Review: Global Public Policy – Governing Without Government?

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Wolfgang Reinicke

5.0 out of 5 stars Pioneering Work, Missing Some Pieces,July 7, 2011

This is a pioneering work, easily a decade ahead of other world-class efforts, my favorite being that of (then) World Bank Vice President for Europe, J. F. Rischard, High Noon 20 Global Problems, 20 Years to Solve Them. It has been largely over-looked, but should gain additional importance, along with the author's additional book, Critical Choices. The United Nations, Networks, and the Future of Global Governance, now that George Soros is sponsoring the Central European University (CEU), and within that university, the author Wolfgang Reinicke has been appointed the inaugural dean of CEU's School of Public Policy and International Affairs. In the context of the essay by George Soros, the first 57 pages of The Philanthropy of George Soros: Building Open Societies, and the now hardened disenchantment with the nation-state system for being ignorant, biased, and non-agile (these and other deficiencies are marvelously articulated by Professor Philip Allot of Cambridge in The Health of Nations: Society and Law beyond the State, one can surmise that Dean Peinicke will seek to focus on integrationist endeavors that demand transparency and accountability for multiple stakeholders in return for stability and mutual gain.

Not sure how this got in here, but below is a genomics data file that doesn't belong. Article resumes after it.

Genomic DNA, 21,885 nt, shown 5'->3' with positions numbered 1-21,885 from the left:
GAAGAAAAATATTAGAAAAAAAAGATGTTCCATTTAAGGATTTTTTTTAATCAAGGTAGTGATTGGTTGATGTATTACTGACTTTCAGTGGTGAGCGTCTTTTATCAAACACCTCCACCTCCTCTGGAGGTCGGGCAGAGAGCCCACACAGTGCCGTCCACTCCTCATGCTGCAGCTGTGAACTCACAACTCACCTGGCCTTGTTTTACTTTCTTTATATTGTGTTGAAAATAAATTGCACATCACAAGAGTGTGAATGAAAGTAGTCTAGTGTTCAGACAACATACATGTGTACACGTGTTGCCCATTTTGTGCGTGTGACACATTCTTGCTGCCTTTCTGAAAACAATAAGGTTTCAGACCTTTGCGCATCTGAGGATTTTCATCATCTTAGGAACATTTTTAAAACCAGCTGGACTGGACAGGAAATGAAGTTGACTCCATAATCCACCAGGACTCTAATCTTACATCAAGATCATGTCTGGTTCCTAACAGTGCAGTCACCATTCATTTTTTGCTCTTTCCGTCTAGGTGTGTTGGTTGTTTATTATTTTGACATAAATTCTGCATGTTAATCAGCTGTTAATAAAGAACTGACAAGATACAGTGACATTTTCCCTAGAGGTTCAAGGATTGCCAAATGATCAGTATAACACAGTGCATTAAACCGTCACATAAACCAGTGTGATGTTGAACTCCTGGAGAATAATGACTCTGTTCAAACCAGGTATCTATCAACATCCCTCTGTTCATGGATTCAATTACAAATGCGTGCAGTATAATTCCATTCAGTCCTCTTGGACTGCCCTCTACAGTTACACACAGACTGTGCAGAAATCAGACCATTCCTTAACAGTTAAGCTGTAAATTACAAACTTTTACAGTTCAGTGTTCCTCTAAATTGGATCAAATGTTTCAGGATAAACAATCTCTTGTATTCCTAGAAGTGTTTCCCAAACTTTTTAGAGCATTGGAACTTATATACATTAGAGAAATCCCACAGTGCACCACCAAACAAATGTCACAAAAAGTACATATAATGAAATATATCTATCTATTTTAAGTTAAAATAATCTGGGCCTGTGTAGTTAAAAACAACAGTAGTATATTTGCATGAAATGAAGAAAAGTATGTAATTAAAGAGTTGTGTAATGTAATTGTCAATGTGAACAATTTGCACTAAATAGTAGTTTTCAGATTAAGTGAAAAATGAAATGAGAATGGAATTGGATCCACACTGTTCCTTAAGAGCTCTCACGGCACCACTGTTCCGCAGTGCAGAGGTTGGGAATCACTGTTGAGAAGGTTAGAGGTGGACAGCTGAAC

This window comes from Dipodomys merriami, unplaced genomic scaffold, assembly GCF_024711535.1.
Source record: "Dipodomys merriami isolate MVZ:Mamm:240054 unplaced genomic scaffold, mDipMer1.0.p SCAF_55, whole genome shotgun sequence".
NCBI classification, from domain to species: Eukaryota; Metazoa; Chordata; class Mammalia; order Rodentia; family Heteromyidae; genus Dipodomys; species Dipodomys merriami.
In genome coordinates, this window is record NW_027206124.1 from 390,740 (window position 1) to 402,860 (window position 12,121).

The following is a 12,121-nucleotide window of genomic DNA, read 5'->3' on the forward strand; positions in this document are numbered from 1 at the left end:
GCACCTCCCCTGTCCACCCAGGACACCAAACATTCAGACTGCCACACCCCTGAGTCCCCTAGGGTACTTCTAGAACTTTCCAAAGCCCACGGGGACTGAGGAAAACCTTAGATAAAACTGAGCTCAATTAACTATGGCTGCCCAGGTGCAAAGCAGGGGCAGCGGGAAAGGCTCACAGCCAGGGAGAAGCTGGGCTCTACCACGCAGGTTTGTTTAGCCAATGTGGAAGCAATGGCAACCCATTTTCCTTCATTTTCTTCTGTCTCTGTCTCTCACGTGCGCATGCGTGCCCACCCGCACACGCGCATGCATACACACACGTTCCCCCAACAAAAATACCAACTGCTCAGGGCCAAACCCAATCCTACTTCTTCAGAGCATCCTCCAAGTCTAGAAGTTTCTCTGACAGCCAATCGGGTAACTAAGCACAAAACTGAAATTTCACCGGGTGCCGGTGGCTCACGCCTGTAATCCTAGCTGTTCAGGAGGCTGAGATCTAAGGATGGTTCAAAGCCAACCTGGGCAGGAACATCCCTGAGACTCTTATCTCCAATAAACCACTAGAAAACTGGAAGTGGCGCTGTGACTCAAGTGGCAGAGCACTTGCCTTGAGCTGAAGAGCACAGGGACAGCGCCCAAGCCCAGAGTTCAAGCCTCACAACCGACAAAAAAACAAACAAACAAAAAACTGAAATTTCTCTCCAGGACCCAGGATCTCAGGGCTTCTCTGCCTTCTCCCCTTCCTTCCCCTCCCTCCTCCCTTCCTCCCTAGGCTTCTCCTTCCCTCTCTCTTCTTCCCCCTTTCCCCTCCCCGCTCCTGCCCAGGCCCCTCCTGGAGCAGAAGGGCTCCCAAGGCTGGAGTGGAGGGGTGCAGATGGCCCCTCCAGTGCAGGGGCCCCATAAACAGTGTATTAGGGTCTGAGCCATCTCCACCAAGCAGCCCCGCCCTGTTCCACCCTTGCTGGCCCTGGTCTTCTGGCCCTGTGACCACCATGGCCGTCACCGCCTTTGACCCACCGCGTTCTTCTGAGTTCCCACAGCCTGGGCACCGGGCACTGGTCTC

This book was written before the UN High Level Panel on Threats, Challenges, and Change published its top ten threats to humanity in priority order (poverty, infectious disease, environmental degradation, inter-state conflict, civil war, genocide, other atrocities, proliferation, terrorism, and transnational crime) in A More Secure World: Our Shared Responsibility, Report of the High-Level Panel on Threats, Challenges and Change–the latter book is also free online in PDF form. They confirm the author's focus on the plain fact that the core challenges to business and government are transnational in nature, and not at all amenable to nation-state centric policy making or unilateral militarism.

The author observes that economic nationalism is on the rise, and I should certainly hope so given the predatory immoral nature of most capitalism and especially financial capitalism. Money has committed more crimes against humanity than the US military, and that is both a strong and an accurate statement. Goldman Sachs has destroyed entire countries with its unethical undisclosed conflicts of interest and outright lies. For two competing views on the ugly and the need for good, see Griftopia: Bubble Machines, Vampire Squids, and the Long Con That Is Breaking America and my personal favorite for “good capitalism,” John Bogle's The Battle for the Soul of Capitalism.